St Mary's electricity supply is from renewables and it uses no oil or gas. In the church yard there are wildflower areas, bird boxes and woodpiles. Recycling is carried out and Fairtrade products are purchased; the use of 'oasis' in flower arranging is being phased out, Creation festivals and teaching are regularly focussed on environmental themes, and the church is supportive of the Hanley Carbon Neutral initiative. The curate is an activist with the Climate Coalition.
St Gabriel's Church in Hanley Swan is also part of the scheme and is working towards achieving Bronze status.
Over 50 local residents came to the meeting held on 28th November 2019 in Hanley Swan Village Hall, arranged by the Parish Council to launch the Carbon Neutral initiative. Opened by Sue Roberts, Chair of the PC, and led by Sue Adeney, parish councillor, a panel of speakers with expertise in solar and biofuel energy, electric cars and forestry was present to give short talks and answer questions.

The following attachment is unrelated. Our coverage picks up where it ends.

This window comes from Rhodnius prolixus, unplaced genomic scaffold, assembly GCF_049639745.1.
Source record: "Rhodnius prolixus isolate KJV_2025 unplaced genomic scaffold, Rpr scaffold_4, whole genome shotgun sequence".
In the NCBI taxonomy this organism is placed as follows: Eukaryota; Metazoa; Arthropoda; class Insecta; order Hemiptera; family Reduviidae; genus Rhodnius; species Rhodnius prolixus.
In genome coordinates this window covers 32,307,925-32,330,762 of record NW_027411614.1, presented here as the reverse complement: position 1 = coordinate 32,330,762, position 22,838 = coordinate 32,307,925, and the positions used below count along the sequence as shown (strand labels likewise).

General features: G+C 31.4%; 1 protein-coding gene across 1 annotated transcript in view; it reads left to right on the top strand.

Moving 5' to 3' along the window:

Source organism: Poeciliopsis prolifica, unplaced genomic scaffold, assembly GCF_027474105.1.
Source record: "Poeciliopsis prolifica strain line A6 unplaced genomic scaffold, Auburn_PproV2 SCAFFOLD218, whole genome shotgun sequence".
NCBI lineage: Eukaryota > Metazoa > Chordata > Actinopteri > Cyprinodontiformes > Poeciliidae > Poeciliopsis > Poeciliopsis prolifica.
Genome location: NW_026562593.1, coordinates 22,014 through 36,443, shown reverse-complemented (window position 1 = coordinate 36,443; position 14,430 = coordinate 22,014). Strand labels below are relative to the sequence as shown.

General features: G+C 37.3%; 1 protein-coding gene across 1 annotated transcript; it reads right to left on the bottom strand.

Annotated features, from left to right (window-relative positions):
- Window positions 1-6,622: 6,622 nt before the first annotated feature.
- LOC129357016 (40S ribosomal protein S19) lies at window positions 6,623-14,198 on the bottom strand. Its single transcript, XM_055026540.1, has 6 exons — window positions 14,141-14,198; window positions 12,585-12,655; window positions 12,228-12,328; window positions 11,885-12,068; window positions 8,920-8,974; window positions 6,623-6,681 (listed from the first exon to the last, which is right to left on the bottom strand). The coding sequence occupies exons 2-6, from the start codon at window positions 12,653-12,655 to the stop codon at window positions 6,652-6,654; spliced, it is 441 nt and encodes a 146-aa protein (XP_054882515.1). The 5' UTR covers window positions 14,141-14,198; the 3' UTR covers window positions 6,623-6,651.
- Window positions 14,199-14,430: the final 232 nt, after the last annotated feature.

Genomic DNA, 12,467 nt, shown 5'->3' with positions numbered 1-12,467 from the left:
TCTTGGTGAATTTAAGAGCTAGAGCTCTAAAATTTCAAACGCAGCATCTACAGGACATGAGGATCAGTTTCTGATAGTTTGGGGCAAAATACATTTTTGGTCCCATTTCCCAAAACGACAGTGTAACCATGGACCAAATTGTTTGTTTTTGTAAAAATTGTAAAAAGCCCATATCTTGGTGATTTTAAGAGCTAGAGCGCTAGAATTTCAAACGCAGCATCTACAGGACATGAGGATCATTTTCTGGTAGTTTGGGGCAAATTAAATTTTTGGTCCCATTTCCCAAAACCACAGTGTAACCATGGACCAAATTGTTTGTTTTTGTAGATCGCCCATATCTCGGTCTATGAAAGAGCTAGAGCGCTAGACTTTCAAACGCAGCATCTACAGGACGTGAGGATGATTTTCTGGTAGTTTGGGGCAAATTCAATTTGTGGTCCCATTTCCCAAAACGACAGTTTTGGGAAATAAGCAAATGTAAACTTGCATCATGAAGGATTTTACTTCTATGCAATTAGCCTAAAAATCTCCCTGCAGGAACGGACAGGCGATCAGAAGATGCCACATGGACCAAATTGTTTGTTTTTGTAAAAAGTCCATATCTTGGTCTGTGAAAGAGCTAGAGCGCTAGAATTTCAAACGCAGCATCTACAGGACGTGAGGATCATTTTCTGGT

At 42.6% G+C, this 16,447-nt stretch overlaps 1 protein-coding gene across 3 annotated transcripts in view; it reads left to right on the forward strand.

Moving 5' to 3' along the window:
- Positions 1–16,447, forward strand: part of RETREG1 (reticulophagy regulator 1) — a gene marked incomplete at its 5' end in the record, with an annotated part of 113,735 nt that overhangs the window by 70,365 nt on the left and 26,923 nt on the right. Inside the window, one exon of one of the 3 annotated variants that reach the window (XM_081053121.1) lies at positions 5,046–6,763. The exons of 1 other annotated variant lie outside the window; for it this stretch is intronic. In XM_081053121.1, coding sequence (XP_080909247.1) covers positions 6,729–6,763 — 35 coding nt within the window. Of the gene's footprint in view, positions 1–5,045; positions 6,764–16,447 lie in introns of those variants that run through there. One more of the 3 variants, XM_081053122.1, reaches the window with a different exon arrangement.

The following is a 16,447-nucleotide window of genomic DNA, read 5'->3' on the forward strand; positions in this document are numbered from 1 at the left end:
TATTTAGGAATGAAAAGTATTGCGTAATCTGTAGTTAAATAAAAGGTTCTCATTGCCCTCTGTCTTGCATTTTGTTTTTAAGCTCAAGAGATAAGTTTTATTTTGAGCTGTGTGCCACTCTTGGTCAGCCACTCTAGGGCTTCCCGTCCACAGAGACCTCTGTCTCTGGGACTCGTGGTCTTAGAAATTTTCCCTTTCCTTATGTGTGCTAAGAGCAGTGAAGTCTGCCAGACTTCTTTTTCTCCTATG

As well as providing a forum for debate around some of these issues, there were also practical suggestions on how individuals could reduce their carbon footprint. Steve Gogherty, Hanley Sawn resident, talked on behalf of the Hanley Energy Action Team ('HEAT') and outlined environmental considerations when people came to replacing their traditional boiler, as well as offering free energy testing and analysis so people could better understand where energy consumption could be reduced within individual households and money saved too. Steve Harvey of Let's Plant offered free trees for primary school children to plant at home.